Jobby and Sarah make a start on their 2019 gaming challenge…
We begin our 2019 11x Best of Three gaming challenge with something a little shorter – Agricola: All Creatures Big and Small. This is Agricola‘s little sibling which condenses the farming theme from the bigger game and concentrates on the animal husbandry.
I managed to type ‘animal husbandry’ without smirking, I’m quite proud of that! 🙂
Just like the bigger game, Agricola: All Creatures Big and Small sees players placing their workers to select actions in an effort to gather resources, build boundaries and collect animals. Unlike Agricola, there’s no grain or veg, no expansion of house and family and no feeding people which makes the game feel a little less punishing.
So it’s all about the animals. In my typical, contrary fashion, this meant I pretty much ignored animals at the start of the game. Instead I thought I would cleverly collect resources and build a building in the middle of my farm. In this game, the buildings are surrounded by four boundaries and so reduce your need to build fences or walls. I thought if I could get the farm set up with some good spaces to house the animals I could then bring in the animals.
Sarah, in contrast, got straight on with building boundaries and filling her farm with animals. In hindsight, I think her method worked better as animals breed in this game. If a player has two or more animals of the same type at the end of a round then they get an extra one free. So as Sarah got animals earlier than me she was then getting free animals for longer than I was. And what do animals make?
Well, they make sausages, lamb fillets, burgers and Findus ‘beef’ lasagnes. But in this game they make points! In this particular play, they made more points for Sarah than for me. Even with my building of the Storage Building to give me bonus points I couldn’t beat her. Final score – me: 36, Sarah:42. Game to Sarah!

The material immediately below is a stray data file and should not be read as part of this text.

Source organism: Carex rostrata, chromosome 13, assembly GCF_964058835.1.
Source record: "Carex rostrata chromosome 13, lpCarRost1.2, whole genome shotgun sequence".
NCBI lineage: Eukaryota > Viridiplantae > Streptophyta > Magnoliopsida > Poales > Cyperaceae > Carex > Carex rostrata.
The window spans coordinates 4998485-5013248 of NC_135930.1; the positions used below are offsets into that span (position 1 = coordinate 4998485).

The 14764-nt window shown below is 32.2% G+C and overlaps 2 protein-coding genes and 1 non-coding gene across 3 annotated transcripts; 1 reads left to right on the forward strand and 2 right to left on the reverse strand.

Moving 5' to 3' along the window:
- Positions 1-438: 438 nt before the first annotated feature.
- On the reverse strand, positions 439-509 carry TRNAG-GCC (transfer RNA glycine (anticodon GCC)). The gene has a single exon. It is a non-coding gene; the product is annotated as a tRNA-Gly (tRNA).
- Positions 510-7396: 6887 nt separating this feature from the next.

This Ain’t Pandora
On then to game two. This was the very lovely looking Iquazú in which each of us would be hiding gems behind the water of a waterfall. A water dragon helps by holding the water back and then letting the water go again once a column has been filled. Why? I don’t know but the moving frame in the middle of the board does make people stop and look.
And those blue people on the cards? They’re definitely not Na’vi. No. Definitely not.
In Iquazú, players take turns playing cards to claim spots on a ‘grid’ of spots. The cards played must match the colour of the target spot and the further to the right the spot is, the more matching cards must be played. Water droplets are added to the left-most column on every other turn.
When the left-most column is filled then an intermediate scoring session happens with points being awarded to the player with the most gems in that column. Then a bonus tile is awarded for each row – again, the player with the most gems on the row gets the bonus. Bonus tiles can be points or may be bonus card draws, extra turns or the ability to play off-colour cards.
Frankly, I have no idea what Sarah was doing in this game. In the early stages of the game, I concentrated on getting the bonus card draw tiles. This ensured I didn’t waste too many turns drawing extra cards (there’s no automatic drawing in this game). I could then use my card advantage to place gems further to the right which set me up better for future rounds.
During the second half of the game I switched to picking up lots of bonus point tiles, plus some tiles that granted extra turns. These latter bonuses really wound up Sarah near the end of the game where I would take two or three turns in a row and lock up a column or row to ensure I got the points.
At the end of game scoring I was sat on a lot of bonus point tiles. Sarah, not so much. Yes, I won this game – 70 points to me, 37 to Sarah.
Start as We Mean to Go On
Well, it looks like we’re off to a close start. We’ve played two games and won one each. It’s early days so let’s see where this goes!